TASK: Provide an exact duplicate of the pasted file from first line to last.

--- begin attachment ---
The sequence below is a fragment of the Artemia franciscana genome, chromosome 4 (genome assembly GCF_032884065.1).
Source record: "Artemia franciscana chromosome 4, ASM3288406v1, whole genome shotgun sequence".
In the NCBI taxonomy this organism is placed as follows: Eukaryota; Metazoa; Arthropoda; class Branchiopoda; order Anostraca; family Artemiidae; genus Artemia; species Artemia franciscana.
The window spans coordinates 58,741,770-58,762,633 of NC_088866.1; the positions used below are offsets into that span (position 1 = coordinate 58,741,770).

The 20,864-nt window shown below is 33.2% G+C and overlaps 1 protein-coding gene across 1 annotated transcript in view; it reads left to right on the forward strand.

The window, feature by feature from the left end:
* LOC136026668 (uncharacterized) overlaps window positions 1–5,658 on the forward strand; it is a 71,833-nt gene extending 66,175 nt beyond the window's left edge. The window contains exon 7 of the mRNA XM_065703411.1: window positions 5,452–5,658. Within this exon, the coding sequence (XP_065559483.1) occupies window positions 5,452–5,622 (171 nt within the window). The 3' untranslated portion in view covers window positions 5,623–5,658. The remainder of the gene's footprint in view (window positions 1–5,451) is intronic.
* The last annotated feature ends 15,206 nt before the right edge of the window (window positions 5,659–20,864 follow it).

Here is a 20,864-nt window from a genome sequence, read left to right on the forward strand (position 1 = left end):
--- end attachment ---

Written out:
The sequence below is a fragment of the Artemia franciscana genome, chromosome 4 (genome assembly GCF_032884065.1).
Source record: "Artemia franciscana chromosome 4, ASM3288406v1, whole genome shotgun sequence".
In the NCBI taxonomy this organism is placed as follows: Eukaryota; Metazoa; Arthropoda; class Branchiopoda; order Anostraca; family Artemiidae; genus Artemia; species Artemia franciscana.
The window spans coordinates 58,741,770-58,762,633 of NC_088866.1; the positions used below are offsets into that span (position 1 = coordinate 58,741,770).

The 20,864-nt window shown below is 33.2% G+C and overlaps 1 protein-coding gene across 1 annotated transcript in view; it reads left to right on the forward strand.

The window, feature by feature from the left end:
* LOC136026668 (uncharacterized) overlaps window positions 1–5,658 on the forward strand; it is a 71,833-nt gene extending 66,175 nt beyond the window's left edge. The window contains exon 7 of the mRNA XM_065703411.1: window positions 5,452–5,658. Within this exon, the coding sequence (XP_065559483.1) occupies window positions 5,452–5,622 (171 nt within the window). The 3' untranslated portion in view covers window positions 5,623–5,658. The remainder of the gene's footprint in view (window positions 1–5,451) is intronic.
* The last annotated feature ends 15,206 nt before the right edge of the window (window positions 5,659–20,864 follow it).

Here is a 20,864-nt window from a genome sequence, read left to right on the forward strand (position 1 = left end):